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WHO LEFT THE SEAT UP?: Yorkshire terrier Louis sniffs at an ice-covered fire hydrant in Hamilton, Ont. (Peter Power/The Globe and Mail)
WHO LEFT THE SEAT UP?: Yorkshire terrier Louis sniffs at an ice-covered fire hydrant in Hamilton, Ont. (Peter Power/The Globe and Mail)

Talking Points: Ice-covered hydrant, benefits of walking, Christmas on loan Add to ...


The journey toward better heart health begins with a single step – followed by 1,999 more. CTV News reports on a new study that suggests people with impaired glucose tolerance can lessen the risk of heart attack or stroke by simply walking an additional 2,000 steps each day. More than 9,000 adults with IGT took part in the University of Leicester study. They were issued pedometers to measure how many paces they took each week. Those who took the extra 2,000 steps, equal to 20 minutes of moderate walking, reduced their cardiovascular risk by 8 per cent by the time the six-year study wrapped up. “This is the first study to specifically quantify the extent to which change in walking behaviour can modify the risk,” said study leader Thomas Yates.


Christmas comes but once a year for British working-class families, and they’ll still be paying for it next summer. The Independent reports on research revealing that one in six middle-income British families borrowed money to pay for food, drink and presents last holiday season and intended to do so again this year. According to research by the Trade Union Congress, the average amount borrowed was £654 ($1,130) and the typical family took 24 weeks to pay back the loan. Meanwhile, close to half the families who borrowed money to celebrate last year still haven’t finished paying that debt. “Britain’s real-wage squeeze is forcing more and more families to put Christmas on credit,” said TUC general secretary Frances O’Grady.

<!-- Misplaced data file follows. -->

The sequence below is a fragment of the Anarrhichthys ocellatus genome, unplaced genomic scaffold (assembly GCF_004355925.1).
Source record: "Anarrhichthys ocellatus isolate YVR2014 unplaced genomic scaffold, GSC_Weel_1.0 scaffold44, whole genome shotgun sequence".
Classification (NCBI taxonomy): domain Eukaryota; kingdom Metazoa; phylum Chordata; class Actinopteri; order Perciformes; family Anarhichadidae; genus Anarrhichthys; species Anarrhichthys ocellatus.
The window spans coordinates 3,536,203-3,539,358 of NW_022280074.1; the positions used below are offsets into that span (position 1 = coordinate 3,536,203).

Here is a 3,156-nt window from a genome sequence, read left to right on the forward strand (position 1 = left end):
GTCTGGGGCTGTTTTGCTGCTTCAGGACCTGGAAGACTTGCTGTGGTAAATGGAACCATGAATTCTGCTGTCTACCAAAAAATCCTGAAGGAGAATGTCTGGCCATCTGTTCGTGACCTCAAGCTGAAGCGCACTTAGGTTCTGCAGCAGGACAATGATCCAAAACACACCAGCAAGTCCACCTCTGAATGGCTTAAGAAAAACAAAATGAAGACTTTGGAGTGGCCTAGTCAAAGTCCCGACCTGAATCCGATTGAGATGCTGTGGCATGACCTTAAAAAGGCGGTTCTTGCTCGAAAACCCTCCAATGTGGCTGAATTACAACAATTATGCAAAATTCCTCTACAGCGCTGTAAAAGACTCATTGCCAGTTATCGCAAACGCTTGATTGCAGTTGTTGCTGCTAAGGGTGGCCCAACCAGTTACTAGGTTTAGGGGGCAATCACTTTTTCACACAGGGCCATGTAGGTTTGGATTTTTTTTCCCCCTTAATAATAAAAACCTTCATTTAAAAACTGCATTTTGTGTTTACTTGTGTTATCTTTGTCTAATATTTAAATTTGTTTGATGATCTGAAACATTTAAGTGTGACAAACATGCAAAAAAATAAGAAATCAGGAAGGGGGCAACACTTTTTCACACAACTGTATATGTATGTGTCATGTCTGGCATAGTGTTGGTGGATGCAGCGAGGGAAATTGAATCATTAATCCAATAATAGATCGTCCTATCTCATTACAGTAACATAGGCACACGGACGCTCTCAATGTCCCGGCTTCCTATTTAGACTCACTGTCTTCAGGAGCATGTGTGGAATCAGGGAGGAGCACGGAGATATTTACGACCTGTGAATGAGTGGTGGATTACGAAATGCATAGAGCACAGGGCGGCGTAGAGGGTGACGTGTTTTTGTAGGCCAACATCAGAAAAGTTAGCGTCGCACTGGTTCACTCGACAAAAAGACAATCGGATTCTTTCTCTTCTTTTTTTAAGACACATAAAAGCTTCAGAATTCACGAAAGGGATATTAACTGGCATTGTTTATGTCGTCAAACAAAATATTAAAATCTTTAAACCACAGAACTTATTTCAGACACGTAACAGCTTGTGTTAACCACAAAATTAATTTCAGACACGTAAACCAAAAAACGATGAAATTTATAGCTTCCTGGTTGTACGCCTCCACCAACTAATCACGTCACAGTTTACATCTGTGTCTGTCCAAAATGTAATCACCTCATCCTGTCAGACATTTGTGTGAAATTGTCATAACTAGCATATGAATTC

The Gulf of Mexico oil spill is still taking a toll on nature. As reported in The Wall Street Journal, a new study shows that dolphins in one area affected by the 2010 spill are now afflicted with lung diseases and other ailments. With financial backing from the U.S. government, the study caught, examined and released 30 bottlenose dolphins from Barataria Bay in Lousiana. Several of the dolphins showed severe lung disease associated with oil contamination and almost half had a “guarded or worse prognosis and 17 per cent were considered poor or grave, indicating they weren’t expected to live.” A parallel study on dolphins in Florida found no signs of elevated lung diseases. “Finally we get the truth,” said environmentalist Casi Callaway. “Having this information gets us started on the path toward a solution.”


Freedom is hammered out on the anvil of discussion, dissent and debate.

Hubert Humphrey, American politician (1911-1978)

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